- Covered Rams for two years for Los Angeles Times
- Previously covered the Falcons
- Has covered the NBA and college football and basketball
THOUSAND OAKS, Calif. — A day after clinching the NFC West but losing a regular-season finale to the division rival San Francisco 49ers, coach Sean McVay said the Los Angeles Rams were surprised by the volume of Niners fans at SoFi Stadium.
“It did catch us off guard,” McVay said Monday. “Just because of the way that it’s been this year. It’s been great, great atmosphere, great environment. Yesterday was the same thing, but there was a lot of red there. That was definitely a surprise.”
The Rams announced an attendance of 74,447. It appeared as though most were 49ers fans, cheering their team to a victory and playoff berth.
McVay’s admission echoed what quarterback Matthew Stafford said in the immediate aftermath of the 27-24 overtime loss, in which the Rams blew a 17-point first-half lead, and watched as Niners faithful stayed well after the finish to cheer their team.
“It was a tough environment for us to communicate in really the whole second half,” said Stafford, who completed 15 of 16 passes for 153 yards and two touchdowns in the first half, but saw a drop off in production in the second as he finished 21 of 32 for 238 yards with three touchdowns and two interceptions, amounting to his third consecutive game with multiple turnovers.
McVay said Monday that a toe injury Stafford sustained during the game dictated some of the late-game play calling.
“It wasn’t like he was going to come out of the game,” McVay said. “There’s just certain things that maybe you would potentially call on those scenarios that you’re not as comfortable with the ability to execute at the level that you want.”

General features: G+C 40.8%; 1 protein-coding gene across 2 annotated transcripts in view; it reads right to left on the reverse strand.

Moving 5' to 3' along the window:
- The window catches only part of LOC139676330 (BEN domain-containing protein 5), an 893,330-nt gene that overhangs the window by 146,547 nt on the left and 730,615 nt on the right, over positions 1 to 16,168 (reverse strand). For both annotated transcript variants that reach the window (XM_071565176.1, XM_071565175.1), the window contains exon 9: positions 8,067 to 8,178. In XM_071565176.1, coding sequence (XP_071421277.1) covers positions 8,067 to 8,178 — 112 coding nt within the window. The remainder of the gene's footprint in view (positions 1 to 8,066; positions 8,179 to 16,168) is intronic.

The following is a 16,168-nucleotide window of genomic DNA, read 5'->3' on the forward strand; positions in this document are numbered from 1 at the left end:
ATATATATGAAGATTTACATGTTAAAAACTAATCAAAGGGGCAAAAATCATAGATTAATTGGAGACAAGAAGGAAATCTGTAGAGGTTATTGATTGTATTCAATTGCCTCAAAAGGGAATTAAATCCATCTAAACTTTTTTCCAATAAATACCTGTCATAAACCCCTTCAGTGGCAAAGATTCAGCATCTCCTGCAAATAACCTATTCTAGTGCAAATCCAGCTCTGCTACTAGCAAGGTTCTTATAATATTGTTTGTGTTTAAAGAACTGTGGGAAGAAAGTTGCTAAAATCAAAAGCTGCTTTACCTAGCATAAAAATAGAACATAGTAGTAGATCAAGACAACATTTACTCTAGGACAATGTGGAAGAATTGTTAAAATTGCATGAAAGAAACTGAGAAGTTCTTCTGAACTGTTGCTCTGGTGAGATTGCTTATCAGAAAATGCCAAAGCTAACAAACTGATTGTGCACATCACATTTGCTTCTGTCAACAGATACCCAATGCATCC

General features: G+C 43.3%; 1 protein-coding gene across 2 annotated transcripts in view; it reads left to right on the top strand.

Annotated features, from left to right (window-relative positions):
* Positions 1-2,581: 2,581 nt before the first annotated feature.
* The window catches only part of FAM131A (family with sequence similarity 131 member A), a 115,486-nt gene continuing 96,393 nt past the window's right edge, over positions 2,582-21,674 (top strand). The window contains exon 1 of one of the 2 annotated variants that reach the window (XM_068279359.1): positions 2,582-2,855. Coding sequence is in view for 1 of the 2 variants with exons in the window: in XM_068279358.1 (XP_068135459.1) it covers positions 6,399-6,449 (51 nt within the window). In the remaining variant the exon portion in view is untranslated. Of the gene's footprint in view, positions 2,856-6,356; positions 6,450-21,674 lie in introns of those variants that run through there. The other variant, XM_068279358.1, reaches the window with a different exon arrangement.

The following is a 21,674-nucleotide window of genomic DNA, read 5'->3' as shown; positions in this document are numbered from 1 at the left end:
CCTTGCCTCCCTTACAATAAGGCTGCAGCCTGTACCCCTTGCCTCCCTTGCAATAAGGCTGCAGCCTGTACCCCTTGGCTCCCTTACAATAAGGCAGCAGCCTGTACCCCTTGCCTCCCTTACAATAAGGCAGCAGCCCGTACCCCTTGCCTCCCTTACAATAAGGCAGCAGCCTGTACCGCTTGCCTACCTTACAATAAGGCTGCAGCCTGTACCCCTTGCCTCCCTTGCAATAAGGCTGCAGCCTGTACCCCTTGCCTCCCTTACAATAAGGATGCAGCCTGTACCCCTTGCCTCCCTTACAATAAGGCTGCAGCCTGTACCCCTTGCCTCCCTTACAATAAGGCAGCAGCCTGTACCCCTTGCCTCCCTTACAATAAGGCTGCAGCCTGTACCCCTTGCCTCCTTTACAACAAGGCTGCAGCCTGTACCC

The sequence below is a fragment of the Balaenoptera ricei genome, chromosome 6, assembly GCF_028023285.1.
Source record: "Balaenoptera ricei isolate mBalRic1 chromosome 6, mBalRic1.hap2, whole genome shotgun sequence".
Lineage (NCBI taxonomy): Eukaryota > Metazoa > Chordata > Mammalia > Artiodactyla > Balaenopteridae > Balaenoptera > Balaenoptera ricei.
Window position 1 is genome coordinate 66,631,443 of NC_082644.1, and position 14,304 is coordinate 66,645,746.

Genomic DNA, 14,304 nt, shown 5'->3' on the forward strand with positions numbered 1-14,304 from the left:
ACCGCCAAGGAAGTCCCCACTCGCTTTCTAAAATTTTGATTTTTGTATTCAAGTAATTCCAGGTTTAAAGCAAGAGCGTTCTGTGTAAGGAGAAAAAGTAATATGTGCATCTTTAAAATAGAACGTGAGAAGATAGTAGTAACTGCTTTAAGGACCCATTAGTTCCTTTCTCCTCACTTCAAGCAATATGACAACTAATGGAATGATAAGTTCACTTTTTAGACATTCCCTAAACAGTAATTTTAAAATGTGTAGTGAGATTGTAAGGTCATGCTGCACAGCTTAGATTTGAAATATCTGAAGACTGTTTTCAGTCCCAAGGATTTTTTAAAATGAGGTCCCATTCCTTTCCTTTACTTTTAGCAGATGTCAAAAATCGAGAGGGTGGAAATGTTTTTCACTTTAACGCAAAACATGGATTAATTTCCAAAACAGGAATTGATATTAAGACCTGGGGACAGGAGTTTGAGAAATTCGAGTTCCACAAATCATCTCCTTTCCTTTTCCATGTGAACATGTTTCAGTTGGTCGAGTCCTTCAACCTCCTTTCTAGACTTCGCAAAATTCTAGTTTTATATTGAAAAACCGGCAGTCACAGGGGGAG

McVay does not anticipate that Stafford’s toe will be an issue moving forward. “He felt good today,” McVay said. “He was just typically sore.”
Despite suffering a sixth straight loss to the 49ers (10-7), the Rams (12-5) still managed to clinch their third division title in five seasons by way of the Seattle Seahawks (7-10) defeating the Arizona Cardinals (11-6).
McVay admitted Monday that he felt “pissed” after the game, but said he had since moved on to appreciate their 12-win season and focus on an upcoming matchup against another division foe.
“I was disappointed yesterday. That’s real,” McVay said. “But what I am interested in is spending the energy on the things that are in alignment with what’s next and what we can control.”
The Rams enter the playoffs as the No. 4 seed and will host the No. 5 seeded Arizona Cardinals, who they split the regular-season series with, in a wild-card game at SoFi Stadium on Monday Night Football.
McVay said going into the postseason off a loss “doesn’t mean s—,” and expressed confidence that the Rams, who bounced back from a three-game losing streak in November to win five straight, have the makeup to move forward.
“You can always draw on previous experiences going into the playoffs,” said McVay, who has earned a playoff berth in four of his five seasons as coach. “Winning or losing really hasn’t been much of a factor on how teams do dependent upon whichever lens you want to look at it through.”
The Rams will enter the playoffs with some uncertainty in their secondary after suffering a series of injuries.
Safety and defensive signal caller Jordan Fuller suffered an ankle injury that will require season-ending surgery. McVay said Nick Scott or Terrell Burgess were among candidates to fill in at safety and that cornerback Jalen Ramsey, who took over as the signal caller after Fuller was sidelined, was a candidate to continue the duty.
Safety Taylor Rapp, who grabbed his fourth interception of the season against the 49ers, has entered concussion protocol and his timetable for return is uncertain.
Cornerback Darious Williams also suffered a shoulder injury and McVay said he would undergo further evaluation.
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